Each week, I'll take my favorite question (please, no campaigning) from the Bills Mailbag and devote a separate post to it. Want yours answered? Every Wednesday morning, I'll put out the call for questions, so submit it then.
This week's question comes from Frank Propis, who asks on Twitter: How much longer does Cordy Glenn last with his injury troubles and relative lack of scheme fit?
The earliest the Bills could move on from Glenn is after this season. They’d have to do that before the third day of the new league year in March, when $6.5 million of his base salary becomes guaranteed. If the Bills were to cut Glenn at that point, they’d save a little more than $3 million in cap space in 2018, although Glenn could potentially cost more than $11 million in “dead money.” Potentially, that is, because the team could designated him as a "June 1" cut, which would spread out the amount of dead money over two years. That would put the Bills on the hook for $4.7 million in 2018 and $6.4 million in 2019. The cap savings in 2018 in that case would be $9.75 million.
There is also the possibility of a trade. If the Bills were to do that before June 1, they would save $4.85 million in 2018 cap space, while taking a "dead money" hit of $9.6 million.
There are a few different ways the Bills could decide to move on from Glenn. No. 1 would be if his troublesome foot injury develops into something that becomes a long-term concern for his playing future. If the Bills are worried about Glenn's ability to not just stay on the field, but also be the player worth a contract that includes a $14.45 million cap hit in 2018, they need to be convinced he's healthy.
No. 2 would be if there was an obvious successor on the roster ready to take his place. The Bills drafted Dion Dawkins in the second round this year and worked him at left tackle while Glenn was out this summer. Dawkins, however, couldn’t unseat Jordan Mills at right tackle, so anointing him as Glenn’s successor right now might be presumptuous. If Glenn can’t stay healthy and we get a longer look at Dawkins playing left tackle, that will give us a better idea of how ready he is to take over that position. With six picks in the first three round of the 2018 draft, the Bills will be able to add depth at several positions, including left tackle.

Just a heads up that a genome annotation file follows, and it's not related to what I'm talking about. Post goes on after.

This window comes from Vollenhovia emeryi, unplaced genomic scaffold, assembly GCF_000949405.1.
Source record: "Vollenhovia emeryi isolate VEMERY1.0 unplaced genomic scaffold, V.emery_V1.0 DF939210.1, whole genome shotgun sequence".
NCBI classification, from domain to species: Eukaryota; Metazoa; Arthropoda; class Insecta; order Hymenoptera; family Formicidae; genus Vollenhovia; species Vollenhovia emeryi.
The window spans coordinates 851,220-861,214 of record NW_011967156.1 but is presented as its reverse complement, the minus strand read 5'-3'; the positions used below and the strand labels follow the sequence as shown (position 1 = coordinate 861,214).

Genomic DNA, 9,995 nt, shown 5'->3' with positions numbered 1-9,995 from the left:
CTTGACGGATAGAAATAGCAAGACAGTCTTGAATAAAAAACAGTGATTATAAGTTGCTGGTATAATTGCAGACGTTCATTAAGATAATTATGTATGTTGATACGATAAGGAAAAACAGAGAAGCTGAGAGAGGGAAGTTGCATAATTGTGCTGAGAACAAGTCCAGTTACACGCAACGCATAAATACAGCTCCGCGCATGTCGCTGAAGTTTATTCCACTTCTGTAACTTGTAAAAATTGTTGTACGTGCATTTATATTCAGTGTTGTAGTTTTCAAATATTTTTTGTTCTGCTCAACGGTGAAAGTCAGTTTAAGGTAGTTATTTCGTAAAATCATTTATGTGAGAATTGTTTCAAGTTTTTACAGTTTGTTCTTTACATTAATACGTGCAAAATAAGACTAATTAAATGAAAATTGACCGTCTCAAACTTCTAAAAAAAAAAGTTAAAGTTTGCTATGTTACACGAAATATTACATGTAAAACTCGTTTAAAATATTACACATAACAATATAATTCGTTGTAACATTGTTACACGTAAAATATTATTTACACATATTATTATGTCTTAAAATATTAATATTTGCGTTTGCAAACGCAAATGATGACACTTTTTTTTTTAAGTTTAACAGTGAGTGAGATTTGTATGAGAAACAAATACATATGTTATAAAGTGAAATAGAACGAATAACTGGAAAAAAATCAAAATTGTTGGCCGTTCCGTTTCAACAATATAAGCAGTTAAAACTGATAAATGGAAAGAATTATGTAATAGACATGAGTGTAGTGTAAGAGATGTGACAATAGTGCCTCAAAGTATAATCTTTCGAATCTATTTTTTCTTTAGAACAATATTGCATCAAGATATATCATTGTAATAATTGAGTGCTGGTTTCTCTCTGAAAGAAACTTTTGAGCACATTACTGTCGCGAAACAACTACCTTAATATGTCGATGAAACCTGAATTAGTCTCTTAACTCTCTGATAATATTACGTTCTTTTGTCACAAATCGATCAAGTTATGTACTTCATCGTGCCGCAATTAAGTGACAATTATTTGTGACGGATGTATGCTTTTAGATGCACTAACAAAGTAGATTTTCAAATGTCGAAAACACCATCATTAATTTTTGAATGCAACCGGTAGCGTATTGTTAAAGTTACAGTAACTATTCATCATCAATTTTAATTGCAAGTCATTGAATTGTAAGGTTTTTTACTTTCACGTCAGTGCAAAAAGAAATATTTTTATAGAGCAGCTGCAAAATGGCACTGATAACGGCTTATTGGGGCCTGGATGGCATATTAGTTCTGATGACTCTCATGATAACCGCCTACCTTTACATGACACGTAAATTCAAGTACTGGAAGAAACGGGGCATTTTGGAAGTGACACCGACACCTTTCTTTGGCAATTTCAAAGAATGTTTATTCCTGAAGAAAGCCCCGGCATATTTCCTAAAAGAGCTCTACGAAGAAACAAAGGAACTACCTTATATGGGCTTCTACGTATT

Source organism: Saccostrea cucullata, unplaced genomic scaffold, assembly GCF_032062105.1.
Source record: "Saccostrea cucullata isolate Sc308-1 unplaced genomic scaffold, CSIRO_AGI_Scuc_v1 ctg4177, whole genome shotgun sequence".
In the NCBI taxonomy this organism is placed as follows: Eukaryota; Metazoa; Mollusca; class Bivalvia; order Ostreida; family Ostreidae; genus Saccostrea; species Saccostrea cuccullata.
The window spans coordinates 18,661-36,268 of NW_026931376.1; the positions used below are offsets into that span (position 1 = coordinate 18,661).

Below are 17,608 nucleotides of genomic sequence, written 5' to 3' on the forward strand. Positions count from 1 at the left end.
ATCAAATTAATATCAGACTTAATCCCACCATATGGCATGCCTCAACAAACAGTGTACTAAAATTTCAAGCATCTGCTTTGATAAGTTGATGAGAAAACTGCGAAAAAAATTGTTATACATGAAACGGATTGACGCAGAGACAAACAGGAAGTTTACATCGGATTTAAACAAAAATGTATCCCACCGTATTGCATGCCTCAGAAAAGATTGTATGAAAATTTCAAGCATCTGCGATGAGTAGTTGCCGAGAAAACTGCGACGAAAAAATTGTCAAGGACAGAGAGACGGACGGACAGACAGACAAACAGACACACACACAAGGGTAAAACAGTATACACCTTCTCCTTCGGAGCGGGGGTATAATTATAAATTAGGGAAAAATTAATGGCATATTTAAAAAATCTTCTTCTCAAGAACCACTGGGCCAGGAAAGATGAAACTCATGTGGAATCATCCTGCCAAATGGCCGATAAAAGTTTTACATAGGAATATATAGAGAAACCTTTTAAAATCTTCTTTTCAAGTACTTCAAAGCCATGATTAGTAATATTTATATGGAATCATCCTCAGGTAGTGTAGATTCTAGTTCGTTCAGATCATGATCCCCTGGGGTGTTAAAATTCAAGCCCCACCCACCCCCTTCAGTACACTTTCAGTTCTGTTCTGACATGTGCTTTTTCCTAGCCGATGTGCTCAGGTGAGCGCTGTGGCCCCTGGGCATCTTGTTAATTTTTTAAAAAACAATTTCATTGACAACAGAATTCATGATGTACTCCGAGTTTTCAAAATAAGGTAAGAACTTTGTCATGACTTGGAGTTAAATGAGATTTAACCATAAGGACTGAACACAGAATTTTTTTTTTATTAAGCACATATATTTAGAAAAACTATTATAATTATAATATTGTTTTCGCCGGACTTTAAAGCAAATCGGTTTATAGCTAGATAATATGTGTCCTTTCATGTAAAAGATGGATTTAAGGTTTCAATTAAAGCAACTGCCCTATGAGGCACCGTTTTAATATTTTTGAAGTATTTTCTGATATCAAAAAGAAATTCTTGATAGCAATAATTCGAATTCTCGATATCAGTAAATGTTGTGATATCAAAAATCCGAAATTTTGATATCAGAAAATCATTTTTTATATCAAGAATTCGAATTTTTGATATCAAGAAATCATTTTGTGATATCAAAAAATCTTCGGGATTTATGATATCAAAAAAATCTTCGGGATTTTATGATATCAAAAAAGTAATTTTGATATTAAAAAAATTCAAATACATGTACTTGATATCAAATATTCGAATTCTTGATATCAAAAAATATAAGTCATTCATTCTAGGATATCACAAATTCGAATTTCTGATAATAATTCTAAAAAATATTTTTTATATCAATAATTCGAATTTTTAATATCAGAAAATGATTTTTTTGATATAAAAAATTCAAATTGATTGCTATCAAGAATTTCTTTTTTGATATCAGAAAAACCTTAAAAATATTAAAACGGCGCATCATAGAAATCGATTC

It's important to remember that Glenn signed his current contract when former General Manager Doug Whaley was in charge. We've seen how much the current front office led by Brandon Beane has distanced itself from Whaley's guys.
As for the scheme fit, the team drafted Dawkins, who is not all that different from Glenn from a physical standpoint. I'm not convinced Glenn can't play in Dennison's scheme, although the coaching staff might not share the same sentiment.
So how much longer will it take to move on? I'd say it could happen as soon as after this year, although if he stays healthy and is productive, the Bills can easily bring him back for at least 2018. That would be one less hole on the roster to fill. At 28, Glenn is young enough to play at a high level for at least the next few seasons.